In 1959 Sidney Levy published Brands, Consumers, Symbols, & Research. It was one of the first books to apply behavioural science to the field of marketing and challenge the prevailing concept of ‘economic man’ and rational decision making. The traditional approach assumed that consumers made decisions rationally and by weighing the costs and benefits of a purchase. While this is partly true, the purely economic model of decision-making leaves out both human emotion and the non-functional aspects of a product or service. Together these two factors dominate consumer choice much more than any type of pro/con decision making. These few excerpts from the chapter, Symbols for Sale, outline these insights and the new way of thinking about brands and consumers.
The consumer is not as functionally oriented as he used to be — if he ever really was. People buy things not only for what they can do, but also for what they mean. The things people buy are seen to have personal and social meanings in addition to their functions.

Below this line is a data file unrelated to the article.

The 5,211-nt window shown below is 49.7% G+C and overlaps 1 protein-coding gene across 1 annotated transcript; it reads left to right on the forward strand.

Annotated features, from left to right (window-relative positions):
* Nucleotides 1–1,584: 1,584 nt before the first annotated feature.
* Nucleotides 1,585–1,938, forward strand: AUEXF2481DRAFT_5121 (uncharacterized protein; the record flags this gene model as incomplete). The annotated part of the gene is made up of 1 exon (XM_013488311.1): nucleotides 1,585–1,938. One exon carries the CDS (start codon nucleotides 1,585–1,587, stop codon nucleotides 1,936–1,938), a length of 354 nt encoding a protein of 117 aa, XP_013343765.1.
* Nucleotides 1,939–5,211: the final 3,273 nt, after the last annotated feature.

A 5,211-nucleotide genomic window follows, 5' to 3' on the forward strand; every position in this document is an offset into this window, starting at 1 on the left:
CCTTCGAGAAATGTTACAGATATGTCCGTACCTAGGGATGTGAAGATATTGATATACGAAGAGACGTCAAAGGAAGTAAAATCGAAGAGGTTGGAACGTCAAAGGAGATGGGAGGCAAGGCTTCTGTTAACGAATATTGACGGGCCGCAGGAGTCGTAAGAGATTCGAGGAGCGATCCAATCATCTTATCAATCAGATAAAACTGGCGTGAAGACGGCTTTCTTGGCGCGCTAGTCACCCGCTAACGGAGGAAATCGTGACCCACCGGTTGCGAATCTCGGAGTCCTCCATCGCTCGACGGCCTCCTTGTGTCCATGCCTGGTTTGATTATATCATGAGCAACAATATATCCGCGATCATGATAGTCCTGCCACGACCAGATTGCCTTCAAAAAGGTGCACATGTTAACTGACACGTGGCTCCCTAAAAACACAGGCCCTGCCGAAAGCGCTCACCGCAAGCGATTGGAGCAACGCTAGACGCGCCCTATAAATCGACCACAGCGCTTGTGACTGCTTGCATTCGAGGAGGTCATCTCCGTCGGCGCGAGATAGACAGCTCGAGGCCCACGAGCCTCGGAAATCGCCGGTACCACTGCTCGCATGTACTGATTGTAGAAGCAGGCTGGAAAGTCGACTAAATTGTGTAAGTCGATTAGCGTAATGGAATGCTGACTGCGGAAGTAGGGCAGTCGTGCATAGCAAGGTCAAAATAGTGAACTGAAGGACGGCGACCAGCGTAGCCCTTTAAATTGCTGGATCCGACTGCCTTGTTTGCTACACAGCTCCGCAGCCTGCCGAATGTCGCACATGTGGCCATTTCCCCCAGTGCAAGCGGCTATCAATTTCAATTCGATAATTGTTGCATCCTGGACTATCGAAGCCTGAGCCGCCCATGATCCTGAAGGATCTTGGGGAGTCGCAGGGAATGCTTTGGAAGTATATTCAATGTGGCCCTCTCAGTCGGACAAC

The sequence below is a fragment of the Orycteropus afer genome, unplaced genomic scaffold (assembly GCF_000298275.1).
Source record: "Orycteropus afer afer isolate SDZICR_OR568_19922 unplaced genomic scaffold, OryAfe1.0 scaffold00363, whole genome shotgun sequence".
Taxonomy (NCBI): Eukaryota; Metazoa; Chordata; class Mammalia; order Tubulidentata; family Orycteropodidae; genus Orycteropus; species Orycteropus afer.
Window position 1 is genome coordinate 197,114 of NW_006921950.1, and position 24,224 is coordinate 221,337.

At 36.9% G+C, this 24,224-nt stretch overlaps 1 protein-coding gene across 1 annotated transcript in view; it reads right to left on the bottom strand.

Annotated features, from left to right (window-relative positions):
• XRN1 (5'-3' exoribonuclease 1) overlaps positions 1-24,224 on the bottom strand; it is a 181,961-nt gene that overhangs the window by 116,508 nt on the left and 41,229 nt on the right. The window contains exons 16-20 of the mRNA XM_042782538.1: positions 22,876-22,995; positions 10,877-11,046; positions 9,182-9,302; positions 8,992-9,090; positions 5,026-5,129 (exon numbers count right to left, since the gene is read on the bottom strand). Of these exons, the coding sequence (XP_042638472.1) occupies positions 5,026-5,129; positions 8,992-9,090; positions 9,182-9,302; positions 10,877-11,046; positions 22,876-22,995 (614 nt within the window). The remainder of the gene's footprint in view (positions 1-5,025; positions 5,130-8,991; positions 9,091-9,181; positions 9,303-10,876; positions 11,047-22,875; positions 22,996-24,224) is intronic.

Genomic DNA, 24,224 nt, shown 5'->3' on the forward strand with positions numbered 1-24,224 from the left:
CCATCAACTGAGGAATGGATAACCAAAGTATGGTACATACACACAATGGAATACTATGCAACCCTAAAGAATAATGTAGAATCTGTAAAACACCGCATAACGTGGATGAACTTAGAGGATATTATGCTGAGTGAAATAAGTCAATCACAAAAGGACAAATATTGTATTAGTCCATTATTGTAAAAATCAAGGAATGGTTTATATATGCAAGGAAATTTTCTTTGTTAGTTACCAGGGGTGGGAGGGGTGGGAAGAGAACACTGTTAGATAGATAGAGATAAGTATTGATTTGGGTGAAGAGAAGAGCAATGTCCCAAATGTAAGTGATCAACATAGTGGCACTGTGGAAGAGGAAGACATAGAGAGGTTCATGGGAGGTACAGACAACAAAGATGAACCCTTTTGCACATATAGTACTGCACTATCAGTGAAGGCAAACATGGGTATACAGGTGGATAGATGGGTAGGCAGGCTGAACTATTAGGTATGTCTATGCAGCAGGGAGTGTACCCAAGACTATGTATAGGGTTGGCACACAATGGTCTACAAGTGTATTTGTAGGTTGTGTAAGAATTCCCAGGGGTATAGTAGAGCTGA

A symbol is appropriate (and the product will be used and enjoyed) when it joins with, meshes with, adds to, or reinforces the way the consumer thinks about themselves. Symbols of social participation are among the most dramatic factors in marketing.
Sellers of goods are engaged, whether willfully or not, in selling symbols, as well as practical merchandise. If the manufacturer understands that they are selling symbols as well as goods, they can view the product more completely. They can understand not only how the object satisfies certain practical needs but also how it fits meaningfully into today’s culture.
– Sidney J. Levy, 1959
Today, these assertions may seem to be common sense as they are so core to the practice of marketing. But at the time these were new ideas, supported by the still emerging field of behavioral science. Through this and subsequent work, Levy formed the basis of much of modern brand marketing and a more realistic model of how brands and consumers really interact.
Next week we crawl ahead to 1961 and Reality in Advertising.